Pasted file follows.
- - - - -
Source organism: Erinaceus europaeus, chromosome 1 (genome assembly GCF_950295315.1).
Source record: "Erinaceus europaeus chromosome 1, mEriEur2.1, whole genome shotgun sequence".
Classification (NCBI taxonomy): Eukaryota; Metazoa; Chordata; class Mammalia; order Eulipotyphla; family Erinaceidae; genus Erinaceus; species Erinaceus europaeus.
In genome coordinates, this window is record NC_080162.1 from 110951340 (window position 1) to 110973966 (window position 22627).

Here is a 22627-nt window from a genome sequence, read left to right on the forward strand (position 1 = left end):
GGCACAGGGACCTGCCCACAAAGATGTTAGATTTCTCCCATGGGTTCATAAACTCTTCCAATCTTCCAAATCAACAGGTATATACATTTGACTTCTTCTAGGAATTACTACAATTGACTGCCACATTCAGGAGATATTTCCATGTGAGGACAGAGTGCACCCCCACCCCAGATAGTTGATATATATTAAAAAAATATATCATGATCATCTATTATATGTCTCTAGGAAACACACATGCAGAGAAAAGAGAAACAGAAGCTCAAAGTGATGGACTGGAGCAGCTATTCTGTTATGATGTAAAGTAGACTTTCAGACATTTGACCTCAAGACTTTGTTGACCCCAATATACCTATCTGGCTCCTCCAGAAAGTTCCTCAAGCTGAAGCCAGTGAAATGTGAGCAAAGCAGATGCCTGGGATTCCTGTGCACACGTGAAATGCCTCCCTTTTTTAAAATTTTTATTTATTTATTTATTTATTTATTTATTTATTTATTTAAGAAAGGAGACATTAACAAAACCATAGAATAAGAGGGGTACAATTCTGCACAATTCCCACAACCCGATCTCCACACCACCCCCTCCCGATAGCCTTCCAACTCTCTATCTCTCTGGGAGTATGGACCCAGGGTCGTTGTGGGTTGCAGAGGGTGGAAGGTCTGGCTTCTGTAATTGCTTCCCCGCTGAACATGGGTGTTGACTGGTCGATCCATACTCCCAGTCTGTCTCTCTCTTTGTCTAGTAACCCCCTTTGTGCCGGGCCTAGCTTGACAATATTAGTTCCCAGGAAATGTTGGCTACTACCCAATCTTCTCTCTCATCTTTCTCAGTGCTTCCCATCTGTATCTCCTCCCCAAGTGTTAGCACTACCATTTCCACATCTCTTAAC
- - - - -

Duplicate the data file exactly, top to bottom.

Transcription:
Source organism: Erinaceus europaeus, chromosome 1 (genome assembly GCF_950295315.1).
Source record: "Erinaceus europaeus chromosome 1, mEriEur2.1, whole genome shotgun sequence".
Classification (NCBI taxonomy): Eukaryota; Metazoa; Chordata; class Mammalia; order Eulipotyphla; family Erinaceidae; genus Erinaceus; species Erinaceus europaeus.
In genome coordinates, this window is record NC_080162.1 from 110951340 (window position 1) to 110973966 (window position 22627).

Here is a 22627-nt window from a genome sequence, read left to right on the forward strand (position 1 = left end):
GGCACAGGGACCTGCCCACAAAGATGTTAGATTTCTCCCATGGGTTCATAAACTCTTCCAATCTTCCAAATCAACAGGTATATACATTTGACTTCTTCTAGGAATTACTACAATTGACTGCCACATTCAGGAGATATTTCCATGTGAGGACAGAGTGCACCCCCACCCCAGATAGTTGATATATATTAAAAAAATATATCATGATCATCTATTATATGTCTCTAGGAAACACACATGCAGAGAAAAGAGAAACAGAAGCTCAAAGTGATGGACTGGAGCAGCTATTCTGTTATGATGTAAAGTAGACTTTCAGACATTTGACCTCAAGACTTTGTTGACCCCAATATACCTATCTGGCTCCTCCAGAAAGTTCCTCAAGCTGAAGCCAGTGAAATGTGAGCAAAGCAGATGCCTGGGATTCCTGTGCACACGTGAAATGCCTCCCTTTTTTAAAATTTTTATTTATTTATTTATTTATTTATTTATTTATTTATTTAAGAAAGGAGACATTAACAAAACCATAGAATAAGAGGGGTACAATTCTGCACAATTCCCACAACCCGATCTCCACACCACCCCCTCCCGATAGCCTTCCAACTCTCTATCTCTCTGGGAGTATGGACCCAGGGTCGTTGTGGGTTGCAGAGGGTGGAAGGTCTGGCTTCTGTAATTGCTTCCCCGCTGAACATGGGTGTTGACTGGTCGATCCATACTCCCAGTCTGTCTCTCTCTTTGTCTAGTAACCCCCTTTGTGCCGGGCCTAGCTTGACAATATTAGTTCCCAGGAAATGTTGGCTACTACCCAATCTTCTCTCTCATCTTTCTCAGTGCTTCCCATCTGTATCTCCTCCCCAAGTGTTAGCACTACCATTTCCACATCTCTTAAC